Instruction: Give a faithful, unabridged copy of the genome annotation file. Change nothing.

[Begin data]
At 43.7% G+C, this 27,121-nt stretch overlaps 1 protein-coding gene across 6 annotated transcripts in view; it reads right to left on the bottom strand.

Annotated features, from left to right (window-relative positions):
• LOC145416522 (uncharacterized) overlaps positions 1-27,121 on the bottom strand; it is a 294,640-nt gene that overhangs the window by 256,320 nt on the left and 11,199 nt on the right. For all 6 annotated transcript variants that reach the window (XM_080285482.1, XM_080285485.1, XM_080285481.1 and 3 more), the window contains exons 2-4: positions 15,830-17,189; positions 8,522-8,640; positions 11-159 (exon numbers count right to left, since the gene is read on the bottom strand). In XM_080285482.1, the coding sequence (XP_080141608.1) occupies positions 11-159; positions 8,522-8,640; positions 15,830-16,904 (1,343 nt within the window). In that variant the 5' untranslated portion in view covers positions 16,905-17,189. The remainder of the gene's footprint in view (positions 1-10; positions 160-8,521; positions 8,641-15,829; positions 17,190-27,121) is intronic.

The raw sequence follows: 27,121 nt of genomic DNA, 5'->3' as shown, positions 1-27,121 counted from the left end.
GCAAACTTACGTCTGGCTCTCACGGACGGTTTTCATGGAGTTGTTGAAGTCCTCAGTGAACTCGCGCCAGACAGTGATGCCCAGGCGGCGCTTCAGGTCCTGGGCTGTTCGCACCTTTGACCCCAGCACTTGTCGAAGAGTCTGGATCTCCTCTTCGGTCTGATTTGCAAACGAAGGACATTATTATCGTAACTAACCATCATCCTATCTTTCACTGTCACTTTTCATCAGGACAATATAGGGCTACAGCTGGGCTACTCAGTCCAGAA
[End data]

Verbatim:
At 43.7% G+C, this 27,121-nt stretch overlaps 1 protein-coding gene across 6 annotated transcripts in view; it reads right to left on the bottom strand.

Annotated features, from left to right (window-relative positions):
• LOC145416522 (uncharacterized) overlaps positions 1-27,121 on the bottom strand; it is a 294,640-nt gene that overhangs the window by 256,320 nt on the left and 11,199 nt on the right. For all 6 annotated transcript variants that reach the window (XM_080285482.1, XM_080285485.1, XM_080285481.1 and 3 more), the window contains exons 2-4: positions 15,830-17,189; positions 8,522-8,640; positions 11-159 (exon numbers count right to left, since the gene is read on the bottom strand). In XM_080285482.1, the coding sequence (XP_080141608.1) occupies positions 11-159; positions 8,522-8,640; positions 15,830-16,904 (1,343 nt within the window). In that variant the 5' untranslated portion in view covers positions 16,905-17,189. The remainder of the gene's footprint in view (positions 1-10; positions 160-8,521; positions 8,641-15,829; positions 17,190-27,121) is intronic.

The raw sequence follows: 27,121 nt of genomic DNA, 5'->3' as shown, positions 1-27,121 counted from the left end.
GCAAACTTACGTCTGGCTCTCACGGACGGTTTTCATGGAGTTGTTGAAGTCCTCAGTGAACTCGCGCCAGACAGTGATGCCCAGGCGGCGCTTCAGGTCCTGGGCTGTTCGCACCTTTGACCCCAGCACTTGTCGAAGAGTCTGGATCTCCTCTTCGGTCTGATTTGCAAACGAAGGACATTATTATCGTAACTAACCATCATCCTATCTTTCACTGTCACTTTTCATCAGGACAATATAGGGCTACAGCTGGGCTACTCAGTCCAGAA